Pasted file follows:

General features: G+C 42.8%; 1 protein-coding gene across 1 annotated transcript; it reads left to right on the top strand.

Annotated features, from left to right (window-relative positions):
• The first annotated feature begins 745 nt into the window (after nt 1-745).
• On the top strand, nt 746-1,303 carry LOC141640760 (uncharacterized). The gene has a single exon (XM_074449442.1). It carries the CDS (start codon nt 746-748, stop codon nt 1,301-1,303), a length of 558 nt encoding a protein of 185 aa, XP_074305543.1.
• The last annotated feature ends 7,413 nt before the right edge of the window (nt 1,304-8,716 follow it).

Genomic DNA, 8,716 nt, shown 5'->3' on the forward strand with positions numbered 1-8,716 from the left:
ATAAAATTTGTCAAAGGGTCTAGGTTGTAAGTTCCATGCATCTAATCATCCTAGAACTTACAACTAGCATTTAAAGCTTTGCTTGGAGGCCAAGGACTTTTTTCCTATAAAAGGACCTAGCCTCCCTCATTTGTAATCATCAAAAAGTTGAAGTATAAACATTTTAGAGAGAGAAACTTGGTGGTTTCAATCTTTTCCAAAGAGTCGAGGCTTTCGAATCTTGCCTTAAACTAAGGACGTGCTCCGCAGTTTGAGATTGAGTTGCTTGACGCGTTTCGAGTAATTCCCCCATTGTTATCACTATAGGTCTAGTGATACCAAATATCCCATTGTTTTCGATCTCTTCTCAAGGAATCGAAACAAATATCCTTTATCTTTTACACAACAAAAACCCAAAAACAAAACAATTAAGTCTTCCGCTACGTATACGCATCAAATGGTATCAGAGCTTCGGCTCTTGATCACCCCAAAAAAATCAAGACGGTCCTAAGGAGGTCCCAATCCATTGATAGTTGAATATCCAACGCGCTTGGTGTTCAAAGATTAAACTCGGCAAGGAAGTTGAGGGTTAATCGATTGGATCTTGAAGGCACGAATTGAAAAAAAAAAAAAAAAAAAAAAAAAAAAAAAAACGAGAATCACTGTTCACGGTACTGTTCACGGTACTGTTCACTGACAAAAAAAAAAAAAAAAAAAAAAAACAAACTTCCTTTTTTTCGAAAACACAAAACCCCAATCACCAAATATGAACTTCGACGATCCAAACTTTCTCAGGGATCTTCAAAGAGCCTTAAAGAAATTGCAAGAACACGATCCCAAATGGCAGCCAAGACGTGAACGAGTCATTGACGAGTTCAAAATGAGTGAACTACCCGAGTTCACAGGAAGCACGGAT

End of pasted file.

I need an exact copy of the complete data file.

General features: G+C 42.8%; 1 protein-coding gene across 1 annotated transcript; it reads left to right on the top strand.

Annotated features, from left to right (window-relative positions):
• The first annotated feature begins 745 nt into the window (after nt 1-745).
• On the top strand, nt 746-1,303 carry LOC141640760 (uncharacterized). The gene has a single exon (XM_074449442.1). It carries the CDS (start codon nt 746-748, stop codon nt 1,301-1,303), a length of 558 nt encoding a protein of 185 aa, XP_074305543.1.
• The last annotated feature ends 7,413 nt before the right edge of the window (nt 1,304-8,716 follow it).

Genomic DNA, 8,716 nt, shown 5'->3' on the forward strand with positions numbered 1-8,716 from the left:
ATAAAATTTGTCAAAGGGTCTAGGTTGTAAGTTCCATGCATCTAATCATCCTAGAACTTACAACTAGCATTTAAAGCTTTGCTTGGAGGCCAAGGACTTTTTTCCTATAAAAGGACCTAGCCTCCCTCATTTGTAATCATCAAAAAGTTGAAGTATAAACATTTTAGAGAGAGAAACTTGGTGGTTTCAATCTTTTCCAAAGAGTCGAGGCTTTCGAATCTTGCCTTAAACTAAGGACGTGCTCCGCAGTTTGAGATTGAGTTGCTTGACGCGTTTCGAGTAATTCCCCCATTGTTATCACTATAGGTCTAGTGATACCAAATATCCCATTGTTTTCGATCTCTTCTCAAGGAATCGAAACAAATATCCTTTATCTTTTACACAACAAAAACCCAAAAACAAAACAATTAAGTCTTCCGCTACGTATACGCATCAAATGGTATCAGAGCTTCGGCTCTTGATCACCCCAAAAAAATCAAGACGGTCCTAAGGAGGTCCCAATCCATTGATAGTTGAATATCCAACGCGCTTGGTGTTCAAAGATTAAACTCGGCAAGGAAGTTGAGGGTTAATCGATTGGATCTTGAAGGCACGAATTGAAAAAAAAAAAAAAAAAAAAAAAAAAAAAAAAACGAGAATCACTGTTCACGGTACTGTTCACGGTACTGTTCACTGACAAAAAAAAAAAAAAAAAAAAAAAACAAACTTCCTTTTTTTCGAAAACACAAAACCCCAATCACCAAATATGAACTTCGACGATCCAAACTTTCTCAGGGATCTTCAAAGAGCCTTAAAGAAATTGCAAGAACACGATCCCAAATGGCAGCCAAGACGTGAACGAGTCATTGACGAGTTCAAAATGAGTGAACTACCCGAGTTCACAGGAAGCACGGAT